GEORGETOWN, Guyana – Test icon Shivnarine Chanderpaul says the success of the domestic franchise system has left him with no choice but to support incumbent Cricket West Indies president, Dave Cameron, in his re-election bid.
The 44-year-old, the most capped West Indies player in Tests when he left the game four years ago, said Cameron had managed to put in place a crucial building block for cricket development and should be afforded the opportunity to continue his good work.
“As a player for two decades and now a coach with the most successful franchise in the West Indies region, I have come to appreciate the tremendous work that administrators have to do behind the scene,” Chanderpaul said.
“I observe the recent development regarding the upcoming elections at Cricket West Indies, and would like to endorse the Cameron/Nanthan ticket.”
“My reason is simple. Over the past five years with the introduction of the franchise system, cricket in the Caribbean has seen quite an improvement. Mr. Cameron, despite many challenges, has been able to stabilise West Indies cricket and he deserves a chance to continue to contribute to our growth and development in the region.”
With his endorsement, Chanderpaul has become the first major former cricketer to publicly support the Cameron ticket, which includes vice-president Emmanuel Nanthan.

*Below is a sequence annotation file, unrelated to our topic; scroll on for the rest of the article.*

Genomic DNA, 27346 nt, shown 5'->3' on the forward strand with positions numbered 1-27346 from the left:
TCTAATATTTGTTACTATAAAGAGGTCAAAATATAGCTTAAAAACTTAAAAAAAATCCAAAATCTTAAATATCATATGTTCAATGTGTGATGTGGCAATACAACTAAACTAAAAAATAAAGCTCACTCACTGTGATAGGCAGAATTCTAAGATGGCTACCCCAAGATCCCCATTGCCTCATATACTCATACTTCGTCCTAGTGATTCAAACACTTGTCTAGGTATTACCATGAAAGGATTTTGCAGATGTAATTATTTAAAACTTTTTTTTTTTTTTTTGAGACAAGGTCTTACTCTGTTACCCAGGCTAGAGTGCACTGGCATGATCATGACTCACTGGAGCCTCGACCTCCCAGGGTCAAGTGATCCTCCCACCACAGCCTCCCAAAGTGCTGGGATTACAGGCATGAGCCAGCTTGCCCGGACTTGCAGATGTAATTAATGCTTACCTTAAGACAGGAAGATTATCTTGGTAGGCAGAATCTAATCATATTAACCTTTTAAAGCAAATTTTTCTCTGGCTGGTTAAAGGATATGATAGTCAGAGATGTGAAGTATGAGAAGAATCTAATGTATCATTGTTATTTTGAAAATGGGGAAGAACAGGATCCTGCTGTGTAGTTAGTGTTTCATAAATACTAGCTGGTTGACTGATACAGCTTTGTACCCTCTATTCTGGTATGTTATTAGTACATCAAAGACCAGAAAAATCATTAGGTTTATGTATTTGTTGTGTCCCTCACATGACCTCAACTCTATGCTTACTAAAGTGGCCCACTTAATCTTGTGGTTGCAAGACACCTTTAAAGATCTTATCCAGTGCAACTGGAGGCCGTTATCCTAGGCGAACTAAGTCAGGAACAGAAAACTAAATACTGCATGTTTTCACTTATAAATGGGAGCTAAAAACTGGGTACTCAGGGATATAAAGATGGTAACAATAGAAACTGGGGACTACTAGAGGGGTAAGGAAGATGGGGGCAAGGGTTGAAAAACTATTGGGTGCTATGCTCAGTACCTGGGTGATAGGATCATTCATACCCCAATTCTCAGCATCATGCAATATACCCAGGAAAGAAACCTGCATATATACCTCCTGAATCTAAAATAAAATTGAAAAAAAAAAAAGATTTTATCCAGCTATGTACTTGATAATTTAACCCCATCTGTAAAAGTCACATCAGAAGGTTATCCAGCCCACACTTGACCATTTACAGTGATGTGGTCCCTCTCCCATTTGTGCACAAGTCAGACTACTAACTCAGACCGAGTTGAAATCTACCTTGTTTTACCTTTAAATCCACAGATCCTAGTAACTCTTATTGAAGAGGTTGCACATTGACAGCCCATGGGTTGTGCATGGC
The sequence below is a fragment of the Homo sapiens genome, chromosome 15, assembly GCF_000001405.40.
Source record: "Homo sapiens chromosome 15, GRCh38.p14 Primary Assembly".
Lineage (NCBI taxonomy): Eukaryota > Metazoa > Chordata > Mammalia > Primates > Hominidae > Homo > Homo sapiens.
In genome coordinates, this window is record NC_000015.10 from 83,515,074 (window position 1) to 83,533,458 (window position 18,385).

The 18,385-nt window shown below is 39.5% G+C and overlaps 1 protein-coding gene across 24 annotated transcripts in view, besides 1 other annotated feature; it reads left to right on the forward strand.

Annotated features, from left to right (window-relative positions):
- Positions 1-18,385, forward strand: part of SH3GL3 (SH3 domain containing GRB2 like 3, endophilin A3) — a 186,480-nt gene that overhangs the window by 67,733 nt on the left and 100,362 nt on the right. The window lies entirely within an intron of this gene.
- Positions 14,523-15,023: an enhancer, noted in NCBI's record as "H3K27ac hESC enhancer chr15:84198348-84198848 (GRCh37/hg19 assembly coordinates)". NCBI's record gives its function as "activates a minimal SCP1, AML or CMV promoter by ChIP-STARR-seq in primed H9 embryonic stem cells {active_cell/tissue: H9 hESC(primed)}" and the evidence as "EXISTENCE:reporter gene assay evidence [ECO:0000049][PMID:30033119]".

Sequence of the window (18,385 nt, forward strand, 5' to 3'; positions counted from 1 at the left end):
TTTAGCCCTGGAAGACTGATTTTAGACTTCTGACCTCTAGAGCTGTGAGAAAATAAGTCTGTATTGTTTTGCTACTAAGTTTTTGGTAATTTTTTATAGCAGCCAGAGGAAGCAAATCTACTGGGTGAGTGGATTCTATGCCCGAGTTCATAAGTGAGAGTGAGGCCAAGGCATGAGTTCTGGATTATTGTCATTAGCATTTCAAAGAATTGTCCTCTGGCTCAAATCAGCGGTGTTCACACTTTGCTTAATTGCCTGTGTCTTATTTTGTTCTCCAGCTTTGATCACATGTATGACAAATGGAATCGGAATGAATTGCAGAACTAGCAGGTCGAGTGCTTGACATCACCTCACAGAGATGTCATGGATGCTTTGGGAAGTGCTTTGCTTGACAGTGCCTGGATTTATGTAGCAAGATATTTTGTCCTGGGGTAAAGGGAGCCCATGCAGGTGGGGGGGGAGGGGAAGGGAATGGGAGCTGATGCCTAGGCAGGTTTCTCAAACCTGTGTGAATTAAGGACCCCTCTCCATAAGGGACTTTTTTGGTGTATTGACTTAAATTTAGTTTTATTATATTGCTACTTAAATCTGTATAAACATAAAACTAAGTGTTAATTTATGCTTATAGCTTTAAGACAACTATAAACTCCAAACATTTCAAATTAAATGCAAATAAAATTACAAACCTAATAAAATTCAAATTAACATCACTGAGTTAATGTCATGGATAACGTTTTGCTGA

Over the last week, the likes of legends Sir Vivian Richards, Sir Andy Roberts and Clive Lloyd, along with Darren Sammy, have all come out in support of challengers Ricky Skerritt and running mate, Dr Kishore Shallow.
Former West Indies fast bowler Tino Best has also endorsed Cameron, who is bidding for a fourth successive term in charge.
Twelve votes are up for grabs in Sunday’s elections in Jamaica, with each of the six territorial boards having two votes.
Already, Chanderpaul’s home board Guyana, along with Windward Islands and Barbados have pledged to support the Cameron ticket while Trinidad and Tobago and Leeward Islands have indicated their backing for Skerritt and Shallow.
Jamaica are yet to declare their support, leaving their two votes crucial to the outcome of the election.